Multiple Diversity Governance through Law and Politics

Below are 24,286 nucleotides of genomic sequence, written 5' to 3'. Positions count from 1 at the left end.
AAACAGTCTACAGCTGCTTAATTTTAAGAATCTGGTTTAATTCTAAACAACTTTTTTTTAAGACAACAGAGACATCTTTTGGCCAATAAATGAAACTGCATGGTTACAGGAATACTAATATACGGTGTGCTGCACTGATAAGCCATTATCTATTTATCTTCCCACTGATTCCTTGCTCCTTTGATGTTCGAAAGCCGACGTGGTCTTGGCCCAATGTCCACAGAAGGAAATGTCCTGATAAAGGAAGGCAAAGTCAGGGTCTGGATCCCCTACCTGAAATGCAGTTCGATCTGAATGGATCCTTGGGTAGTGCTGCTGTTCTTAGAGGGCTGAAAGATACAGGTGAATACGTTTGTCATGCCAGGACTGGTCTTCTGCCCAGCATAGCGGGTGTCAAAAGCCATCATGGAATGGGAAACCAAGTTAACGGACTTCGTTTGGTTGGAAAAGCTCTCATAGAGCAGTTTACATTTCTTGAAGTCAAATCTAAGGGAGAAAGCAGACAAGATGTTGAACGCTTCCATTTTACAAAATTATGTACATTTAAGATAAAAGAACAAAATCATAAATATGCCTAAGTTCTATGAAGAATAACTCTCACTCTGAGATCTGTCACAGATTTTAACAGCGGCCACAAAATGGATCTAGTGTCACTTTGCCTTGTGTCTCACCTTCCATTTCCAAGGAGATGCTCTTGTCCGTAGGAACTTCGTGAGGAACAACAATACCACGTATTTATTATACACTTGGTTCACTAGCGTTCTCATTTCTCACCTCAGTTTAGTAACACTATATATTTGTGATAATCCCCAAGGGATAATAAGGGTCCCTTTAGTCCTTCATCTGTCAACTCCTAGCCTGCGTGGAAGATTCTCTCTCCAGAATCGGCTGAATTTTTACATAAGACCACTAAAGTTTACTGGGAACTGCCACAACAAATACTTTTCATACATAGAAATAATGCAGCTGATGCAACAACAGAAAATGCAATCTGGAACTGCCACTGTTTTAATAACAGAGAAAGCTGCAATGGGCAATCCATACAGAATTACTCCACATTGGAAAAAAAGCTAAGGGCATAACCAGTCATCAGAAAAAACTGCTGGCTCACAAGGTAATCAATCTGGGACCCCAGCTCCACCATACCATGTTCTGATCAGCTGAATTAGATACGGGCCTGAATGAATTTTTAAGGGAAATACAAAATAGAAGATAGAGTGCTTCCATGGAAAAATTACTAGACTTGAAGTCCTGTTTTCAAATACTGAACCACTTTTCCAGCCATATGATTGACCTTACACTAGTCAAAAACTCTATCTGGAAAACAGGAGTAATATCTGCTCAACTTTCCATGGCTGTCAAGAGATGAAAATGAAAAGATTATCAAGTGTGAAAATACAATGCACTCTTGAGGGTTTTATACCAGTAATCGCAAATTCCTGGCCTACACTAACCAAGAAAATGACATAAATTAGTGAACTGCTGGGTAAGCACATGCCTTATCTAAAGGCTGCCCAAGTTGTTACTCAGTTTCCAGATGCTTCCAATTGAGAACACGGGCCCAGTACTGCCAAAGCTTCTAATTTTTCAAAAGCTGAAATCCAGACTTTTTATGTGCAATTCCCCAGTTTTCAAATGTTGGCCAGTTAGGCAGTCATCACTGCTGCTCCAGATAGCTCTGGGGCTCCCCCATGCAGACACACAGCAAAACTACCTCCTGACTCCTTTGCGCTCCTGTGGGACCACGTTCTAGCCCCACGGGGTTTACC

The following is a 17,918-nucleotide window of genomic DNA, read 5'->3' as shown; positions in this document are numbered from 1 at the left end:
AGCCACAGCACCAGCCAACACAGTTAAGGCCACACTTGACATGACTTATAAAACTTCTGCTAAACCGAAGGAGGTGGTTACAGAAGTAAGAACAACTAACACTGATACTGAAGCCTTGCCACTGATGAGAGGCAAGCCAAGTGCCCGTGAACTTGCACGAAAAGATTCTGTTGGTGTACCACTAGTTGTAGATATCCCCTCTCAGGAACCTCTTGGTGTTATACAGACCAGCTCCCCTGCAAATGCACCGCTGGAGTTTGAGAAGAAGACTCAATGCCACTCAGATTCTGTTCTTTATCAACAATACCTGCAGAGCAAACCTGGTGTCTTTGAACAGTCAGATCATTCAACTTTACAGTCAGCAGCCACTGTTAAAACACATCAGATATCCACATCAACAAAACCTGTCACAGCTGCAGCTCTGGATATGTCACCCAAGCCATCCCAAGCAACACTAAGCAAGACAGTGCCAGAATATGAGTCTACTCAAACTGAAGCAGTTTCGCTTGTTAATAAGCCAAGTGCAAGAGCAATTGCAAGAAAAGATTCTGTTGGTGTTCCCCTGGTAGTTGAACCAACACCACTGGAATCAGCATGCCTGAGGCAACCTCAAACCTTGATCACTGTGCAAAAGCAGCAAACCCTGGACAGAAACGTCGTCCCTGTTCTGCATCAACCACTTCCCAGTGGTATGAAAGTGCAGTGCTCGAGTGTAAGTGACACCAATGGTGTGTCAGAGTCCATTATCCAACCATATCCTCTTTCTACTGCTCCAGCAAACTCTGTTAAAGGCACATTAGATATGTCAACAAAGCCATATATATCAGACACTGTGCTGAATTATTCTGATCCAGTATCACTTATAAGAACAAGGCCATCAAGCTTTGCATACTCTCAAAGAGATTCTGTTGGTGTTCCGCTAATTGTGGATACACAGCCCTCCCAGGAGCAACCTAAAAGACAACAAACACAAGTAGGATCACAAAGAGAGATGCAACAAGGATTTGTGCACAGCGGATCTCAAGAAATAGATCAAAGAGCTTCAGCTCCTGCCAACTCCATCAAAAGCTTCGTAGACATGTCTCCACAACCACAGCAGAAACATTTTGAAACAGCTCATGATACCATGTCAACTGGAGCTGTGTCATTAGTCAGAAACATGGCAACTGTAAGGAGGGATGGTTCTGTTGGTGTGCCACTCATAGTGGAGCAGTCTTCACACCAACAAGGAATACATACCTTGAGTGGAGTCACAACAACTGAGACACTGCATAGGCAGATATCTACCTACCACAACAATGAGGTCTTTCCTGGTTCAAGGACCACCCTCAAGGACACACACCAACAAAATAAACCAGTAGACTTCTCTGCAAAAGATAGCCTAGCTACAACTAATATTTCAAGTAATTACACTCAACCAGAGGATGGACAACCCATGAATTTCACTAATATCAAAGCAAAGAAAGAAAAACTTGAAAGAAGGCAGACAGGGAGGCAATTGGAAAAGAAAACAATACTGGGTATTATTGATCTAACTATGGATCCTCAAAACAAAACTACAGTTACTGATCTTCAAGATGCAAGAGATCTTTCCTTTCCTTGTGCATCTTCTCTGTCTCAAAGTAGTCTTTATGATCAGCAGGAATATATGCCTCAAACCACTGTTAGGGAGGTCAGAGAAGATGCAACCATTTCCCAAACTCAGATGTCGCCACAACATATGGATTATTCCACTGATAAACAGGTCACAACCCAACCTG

With the violent ethnic conflicts in the Balkans after the end of the Cold War, secessionist movements in Western Europe, and the refugee crisis in 2015, the integration of old and new minorities and stateless nations became a top priority for European contries. However, it is more and more evident that old legal and political concepts no longer adequately deal with these challenges. As long as 'others' are seen to 'be' the problem for national security, governabiltiy, or social cohesion through the lens of the monist-identitarian nation-state paradigm, nothing will change in the trias of identity-security-democracy for the theory and practice of conflict regulation through public law. This paper tries to deconstruct the natural and ideological fallacies of the nation-state paradigm and to demonstrate a theoretically and institutionally alternative pluralist model of multiple diversity governance of how to reconcile political unity with legal equality and cultural diversity.